Dear Dr. Gridlock:

The stupidity of drivers in our area is way out of hand and getting worse. Apparently, people just don't care about their own safety and the safety of others. An overwhelming number of unconscious drivers on the road are oblivious to other vehicles around them, and that's the way they drive. They don't have a clue they are doing anything wrong. Speed limit signs and the signs that warn you of merging lanes don't compute in their brains.

Why leave space between vehicles at red lights? There are a number of reasons I do it. I've been rear-ended a few times while stopped at a red light, but I had enough space between me and the vehicle in front of me so I wasn't pushed into that vehicle.

Then there are the smart people who do not buckle in the kids and let them go wherever they want in the vehicle. I give this vehicle a lot of space. I don't want to be rear-ended and forced into a vehicle with kids in the back of that vehicle.

Also, leaving enough space between the vehicle in front of me gives me the opportunity to get out of the way of emergency vehicles that need to get through the intersection.

You have people who can't read or speak English, and they can get a driver's license faster than I can get mine renewed at the DMV even though I was born in America and have been driving for 40-some years. It doesn't make sense to me.

Take common sense, intelligence and courtesy and throw those things out the window. This is what driving on the roads has come to.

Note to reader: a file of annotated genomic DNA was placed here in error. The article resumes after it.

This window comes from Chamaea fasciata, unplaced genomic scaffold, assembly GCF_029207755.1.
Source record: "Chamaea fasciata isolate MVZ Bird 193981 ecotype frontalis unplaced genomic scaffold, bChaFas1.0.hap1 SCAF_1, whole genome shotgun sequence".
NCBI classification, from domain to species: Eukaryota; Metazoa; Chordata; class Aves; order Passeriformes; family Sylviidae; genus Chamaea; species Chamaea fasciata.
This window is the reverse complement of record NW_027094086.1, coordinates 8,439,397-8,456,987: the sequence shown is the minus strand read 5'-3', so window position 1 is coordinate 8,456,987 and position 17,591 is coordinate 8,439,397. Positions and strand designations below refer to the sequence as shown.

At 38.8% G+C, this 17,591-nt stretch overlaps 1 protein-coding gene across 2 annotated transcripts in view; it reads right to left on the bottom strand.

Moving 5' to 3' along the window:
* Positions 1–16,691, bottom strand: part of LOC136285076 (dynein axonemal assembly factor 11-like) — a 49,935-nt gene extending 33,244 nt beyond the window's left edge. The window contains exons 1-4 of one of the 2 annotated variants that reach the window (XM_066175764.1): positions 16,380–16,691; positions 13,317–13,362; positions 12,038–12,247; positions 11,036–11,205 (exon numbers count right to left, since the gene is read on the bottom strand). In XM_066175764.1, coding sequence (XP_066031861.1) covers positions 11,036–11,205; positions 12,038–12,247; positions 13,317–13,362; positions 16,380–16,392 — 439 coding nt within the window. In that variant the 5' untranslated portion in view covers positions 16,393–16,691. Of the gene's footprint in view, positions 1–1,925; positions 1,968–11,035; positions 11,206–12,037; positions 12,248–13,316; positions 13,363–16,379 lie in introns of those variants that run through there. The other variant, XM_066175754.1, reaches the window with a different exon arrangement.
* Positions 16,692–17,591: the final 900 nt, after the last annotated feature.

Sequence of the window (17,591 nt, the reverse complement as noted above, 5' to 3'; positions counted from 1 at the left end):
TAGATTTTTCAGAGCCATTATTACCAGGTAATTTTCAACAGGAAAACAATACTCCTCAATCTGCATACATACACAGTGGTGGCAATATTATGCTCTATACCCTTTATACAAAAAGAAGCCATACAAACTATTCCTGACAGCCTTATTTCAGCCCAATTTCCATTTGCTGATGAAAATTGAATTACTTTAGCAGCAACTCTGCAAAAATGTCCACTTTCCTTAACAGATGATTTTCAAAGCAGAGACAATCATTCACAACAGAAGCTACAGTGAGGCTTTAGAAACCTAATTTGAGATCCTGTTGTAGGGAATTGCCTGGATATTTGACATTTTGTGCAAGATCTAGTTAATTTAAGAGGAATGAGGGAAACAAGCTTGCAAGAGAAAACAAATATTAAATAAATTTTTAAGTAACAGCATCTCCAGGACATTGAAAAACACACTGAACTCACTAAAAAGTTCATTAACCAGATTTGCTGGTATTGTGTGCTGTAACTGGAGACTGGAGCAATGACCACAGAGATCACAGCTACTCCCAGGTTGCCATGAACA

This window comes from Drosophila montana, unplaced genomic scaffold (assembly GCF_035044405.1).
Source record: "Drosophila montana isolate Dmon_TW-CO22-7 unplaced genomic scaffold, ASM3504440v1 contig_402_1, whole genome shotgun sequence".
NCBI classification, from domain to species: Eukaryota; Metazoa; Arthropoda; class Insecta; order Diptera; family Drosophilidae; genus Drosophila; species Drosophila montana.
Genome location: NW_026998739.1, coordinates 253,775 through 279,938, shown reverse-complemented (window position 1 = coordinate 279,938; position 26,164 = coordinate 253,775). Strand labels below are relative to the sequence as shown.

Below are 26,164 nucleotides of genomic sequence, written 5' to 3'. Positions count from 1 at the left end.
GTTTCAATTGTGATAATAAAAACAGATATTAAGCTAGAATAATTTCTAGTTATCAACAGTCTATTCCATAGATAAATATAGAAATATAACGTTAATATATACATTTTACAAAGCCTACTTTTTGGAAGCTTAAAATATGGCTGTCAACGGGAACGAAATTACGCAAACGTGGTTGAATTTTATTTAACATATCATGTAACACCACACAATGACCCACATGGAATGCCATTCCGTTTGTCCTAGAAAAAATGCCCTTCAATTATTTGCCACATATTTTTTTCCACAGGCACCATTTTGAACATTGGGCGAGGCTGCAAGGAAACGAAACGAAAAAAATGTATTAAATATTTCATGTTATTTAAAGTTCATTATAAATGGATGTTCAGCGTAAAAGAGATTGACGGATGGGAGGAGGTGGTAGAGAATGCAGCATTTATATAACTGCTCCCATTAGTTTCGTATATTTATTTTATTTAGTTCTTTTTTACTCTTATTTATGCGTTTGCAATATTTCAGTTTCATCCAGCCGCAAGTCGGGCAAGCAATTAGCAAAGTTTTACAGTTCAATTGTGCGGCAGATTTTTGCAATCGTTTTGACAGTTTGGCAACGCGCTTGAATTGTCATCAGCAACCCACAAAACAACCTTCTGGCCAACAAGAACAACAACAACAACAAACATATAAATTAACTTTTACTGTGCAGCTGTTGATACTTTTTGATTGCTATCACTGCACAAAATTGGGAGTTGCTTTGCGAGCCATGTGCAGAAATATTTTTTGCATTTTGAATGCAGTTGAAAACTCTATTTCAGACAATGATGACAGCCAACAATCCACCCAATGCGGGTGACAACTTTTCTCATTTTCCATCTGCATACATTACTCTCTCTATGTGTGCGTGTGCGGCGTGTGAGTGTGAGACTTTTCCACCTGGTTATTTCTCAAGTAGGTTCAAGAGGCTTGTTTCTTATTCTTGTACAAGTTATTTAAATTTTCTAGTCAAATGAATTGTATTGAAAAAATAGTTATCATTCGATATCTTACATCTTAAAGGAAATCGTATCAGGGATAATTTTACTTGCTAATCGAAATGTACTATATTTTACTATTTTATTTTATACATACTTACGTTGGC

Steven A. Billig


An Unneeded Diversion

Dear Dr. Gridlock:

I thought your answer to Mike Mills on Sunday [Sept. 29] was inappropriate. We have enough distractions to be listening to Books-On-Tape while we drive. Driving here demands our full attention. Who can concentrate on a book?

Sharon Anderson


Many readers have highly recommended audio books as a way to combat commuter tedium. I haven't heard them express your concern.

Getting Away With Meter Feeding

Dear Dr. Gridlock:

This is in response to Tim Cline's letter concerning meter feeding and moving your car ["How Close Is Too Close," Metro, Sept. 28]. Over the past 20 years, I have parked intermittently on the streets near my workplace in downtown Washington.

My co-workers and I have never been fined for meter feeding. We park in one place all day. As long as the meter is fed, I don't believe the city cares who is doing it.

The parking control aides appear to monitor only those cars on streets with two-hour free parking.

Tracy Frazier


Count yourself lucky. What you are doing, in feeding the meter, is a violation of District parking rules. Parking control aides have been known to make notes of which vehicle parks where and issue a ticket if the car is still there beyond the posted time limit. This is regardless of whether the motorist still has time left on the meter.

No Exceptions to Speed Limit

Dear Dr. Gridlock:

Today on my way to work, I was in a 25 mph school zone on Edsall Road in Alexandria. A car came up behind me in the left lane and started honking his horn.

When I reached the end of the school zone, I sped up to 35 mph, the speed limit for that section of road. When the right lane was clear, the person passed me on the right, clearly agitated that I had been moving so slowly in the passing lane.

When we came up to a red light, he had moved back over to the inside lane several cars ahead of me. I pulled up beside him and put down my window and explained that when he honked at me, we had been in a 25 mph school zone. He proceeded to explain that I was in the passing lane and that the 25 mph didn't apply to the passing lane.

All I could say at that point is a 25 mph school zone is 25 mph. . . . I was dumbfounded.